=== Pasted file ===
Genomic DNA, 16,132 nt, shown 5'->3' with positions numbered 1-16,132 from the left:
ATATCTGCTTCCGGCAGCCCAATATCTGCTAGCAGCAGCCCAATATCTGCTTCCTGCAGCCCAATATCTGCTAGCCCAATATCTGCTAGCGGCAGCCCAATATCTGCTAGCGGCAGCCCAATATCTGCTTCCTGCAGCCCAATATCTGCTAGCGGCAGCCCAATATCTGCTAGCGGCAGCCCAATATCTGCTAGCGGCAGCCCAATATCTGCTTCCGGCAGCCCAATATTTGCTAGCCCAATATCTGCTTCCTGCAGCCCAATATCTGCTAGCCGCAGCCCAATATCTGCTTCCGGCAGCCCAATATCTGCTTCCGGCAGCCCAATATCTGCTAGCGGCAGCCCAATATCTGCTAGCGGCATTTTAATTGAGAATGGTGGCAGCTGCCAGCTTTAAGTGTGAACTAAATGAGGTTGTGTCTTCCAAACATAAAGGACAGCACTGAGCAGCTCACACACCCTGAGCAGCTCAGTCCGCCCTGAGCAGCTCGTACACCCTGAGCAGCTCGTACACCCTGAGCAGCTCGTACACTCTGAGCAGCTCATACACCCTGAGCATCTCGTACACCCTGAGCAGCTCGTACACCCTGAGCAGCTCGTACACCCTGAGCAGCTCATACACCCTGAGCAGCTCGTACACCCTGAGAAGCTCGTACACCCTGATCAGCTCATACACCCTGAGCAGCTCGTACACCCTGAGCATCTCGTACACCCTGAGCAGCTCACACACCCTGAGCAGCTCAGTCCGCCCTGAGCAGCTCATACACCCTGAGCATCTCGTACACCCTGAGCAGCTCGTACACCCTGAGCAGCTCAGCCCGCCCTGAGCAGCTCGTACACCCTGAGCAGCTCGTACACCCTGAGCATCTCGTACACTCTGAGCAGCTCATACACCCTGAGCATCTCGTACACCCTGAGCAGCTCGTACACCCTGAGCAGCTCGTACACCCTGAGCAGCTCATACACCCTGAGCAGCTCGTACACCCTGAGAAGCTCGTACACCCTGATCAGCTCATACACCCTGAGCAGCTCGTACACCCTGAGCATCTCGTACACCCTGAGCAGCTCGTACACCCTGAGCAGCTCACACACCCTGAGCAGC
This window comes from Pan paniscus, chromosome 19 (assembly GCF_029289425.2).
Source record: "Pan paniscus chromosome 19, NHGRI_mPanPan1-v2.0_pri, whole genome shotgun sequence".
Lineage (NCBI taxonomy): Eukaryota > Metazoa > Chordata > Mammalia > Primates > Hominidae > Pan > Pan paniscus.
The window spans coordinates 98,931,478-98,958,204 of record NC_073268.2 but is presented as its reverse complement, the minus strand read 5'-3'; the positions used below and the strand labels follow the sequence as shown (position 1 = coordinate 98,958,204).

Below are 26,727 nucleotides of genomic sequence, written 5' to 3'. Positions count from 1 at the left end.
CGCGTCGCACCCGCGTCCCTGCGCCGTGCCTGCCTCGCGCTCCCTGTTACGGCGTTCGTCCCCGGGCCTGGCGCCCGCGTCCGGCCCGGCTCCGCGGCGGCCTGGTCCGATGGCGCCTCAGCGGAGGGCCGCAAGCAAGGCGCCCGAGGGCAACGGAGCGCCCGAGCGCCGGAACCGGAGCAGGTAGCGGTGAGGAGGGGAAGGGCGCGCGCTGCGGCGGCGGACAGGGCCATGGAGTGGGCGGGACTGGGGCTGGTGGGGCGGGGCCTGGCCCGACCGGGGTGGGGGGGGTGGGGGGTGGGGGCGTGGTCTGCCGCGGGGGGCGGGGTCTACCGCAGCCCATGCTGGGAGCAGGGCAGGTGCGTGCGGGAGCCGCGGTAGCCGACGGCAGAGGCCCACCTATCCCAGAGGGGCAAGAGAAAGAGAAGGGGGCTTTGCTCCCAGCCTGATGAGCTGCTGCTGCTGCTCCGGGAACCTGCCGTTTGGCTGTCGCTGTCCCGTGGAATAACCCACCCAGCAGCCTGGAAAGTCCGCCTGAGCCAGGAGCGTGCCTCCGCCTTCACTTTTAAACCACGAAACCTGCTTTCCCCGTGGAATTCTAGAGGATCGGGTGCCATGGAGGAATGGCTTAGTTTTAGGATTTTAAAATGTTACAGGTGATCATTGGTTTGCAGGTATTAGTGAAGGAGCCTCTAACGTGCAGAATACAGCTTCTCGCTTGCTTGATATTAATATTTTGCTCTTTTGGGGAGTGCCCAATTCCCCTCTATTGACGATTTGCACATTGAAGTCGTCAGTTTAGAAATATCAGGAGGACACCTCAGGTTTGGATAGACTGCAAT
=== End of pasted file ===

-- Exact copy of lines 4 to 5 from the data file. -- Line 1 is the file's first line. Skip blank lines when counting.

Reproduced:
Source record: "Pan paniscus chromosome 19, NHGRI_mPanPan1-v2.0_pri, whole genome shotgun sequence".
Lineage (NCBI taxonomy): Eukaryota > Metazoa > Chordata > Mammalia > Primates > Hominidae > Pan > Pan paniscus.